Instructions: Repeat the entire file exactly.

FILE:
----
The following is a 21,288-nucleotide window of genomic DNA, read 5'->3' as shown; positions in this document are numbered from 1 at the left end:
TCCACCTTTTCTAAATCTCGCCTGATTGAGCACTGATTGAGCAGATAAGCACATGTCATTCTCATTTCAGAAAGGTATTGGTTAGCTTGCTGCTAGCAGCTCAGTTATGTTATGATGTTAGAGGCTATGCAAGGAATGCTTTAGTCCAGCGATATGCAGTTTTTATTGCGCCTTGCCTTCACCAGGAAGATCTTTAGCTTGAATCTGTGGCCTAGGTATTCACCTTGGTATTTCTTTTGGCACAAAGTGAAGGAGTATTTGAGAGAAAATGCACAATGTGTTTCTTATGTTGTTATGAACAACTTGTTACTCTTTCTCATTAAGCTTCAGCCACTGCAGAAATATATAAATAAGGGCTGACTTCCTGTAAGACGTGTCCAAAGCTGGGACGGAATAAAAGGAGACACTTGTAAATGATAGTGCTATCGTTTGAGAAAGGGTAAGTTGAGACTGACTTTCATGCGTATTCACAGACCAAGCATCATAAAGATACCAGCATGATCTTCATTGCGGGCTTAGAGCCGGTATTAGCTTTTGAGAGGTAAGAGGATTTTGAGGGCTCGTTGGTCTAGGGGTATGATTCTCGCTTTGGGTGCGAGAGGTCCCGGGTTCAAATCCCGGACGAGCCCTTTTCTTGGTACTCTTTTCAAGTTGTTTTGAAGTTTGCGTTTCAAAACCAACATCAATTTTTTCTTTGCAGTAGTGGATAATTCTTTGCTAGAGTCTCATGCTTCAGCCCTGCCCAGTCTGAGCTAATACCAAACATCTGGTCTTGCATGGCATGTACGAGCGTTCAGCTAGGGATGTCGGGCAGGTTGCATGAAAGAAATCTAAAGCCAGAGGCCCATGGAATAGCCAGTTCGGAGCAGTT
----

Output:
The following is a 21,288-nucleotide window of genomic DNA, read 5'->3' as shown; positions in this document are numbered from 1 at the left end:
TCCACCTTTTCTAAATCTCGCCTGATTGAGCACTGATTGAGCAGATAAGCACATGTCATTCTCATTTCAGAAAGGTATTGGTTAGCTTGCTGCTAGCAGCTCAGTTATGTTATGATGTTAGAGGCTATGCAAGGAATGCTTTAGTCCAGCGATATGCAGTTTTTATTGCGCCTTGCCTTCACCAGGAAGATCTTTAGCTTGAATCTGTGGCCTAGGTATTCACCTTGGTATTTCTTTTGGCACAAAGTGAAGGAGTATTTGAGAGAAAATGCACAATGTGTTTCTTATGTTGTTATGAACAACTTGTTACTCTTTCTCATTAAGCTTCAGCCACTGCAGAAATATATAAATAAGGGCTGACTTCCTGTAAGACGTGTCCAAAGCTGGGACGGAATAAAAGGAGACACTTGTAAATGATAGTGCTATCGTTTGAGAAAGGGTAAGTTGAGACTGACTTTCATGCGTATTCACAGACCAAGCATCATAAAGATACCAGCATGATCTTCATTGCGGGCTTAGAGCCGGTATTAGCTTTTGAGAGGTAAGAGGATTTTGAGGGCTCGTTGGTCTAGGGGTATGATTCTCGCTTTGGGTGCGAGAGGTCCCGGGTTCAAATCCCGGACGAGCCCTTTTCTTGGTACTCTTTTCAAGTTGTTTTGAAGTTTGCGTTTCAAAACCAACATCAATTTTTTCTTTGCAGTAGTGGATAATTCTTTGCTAGAGTCTCATGCTTCAGCCCTGCCCAGTCTGAGCTAATACCAAACATCTGGTCTTGCATGGCATGTACGAGCGTTCAGCTAGGGATGTCGGGCAGGTTGCATGAAAGAAATCTAAAGCCAGAGGCCCATGGAATAGCCAGTTCGGAGCAGTT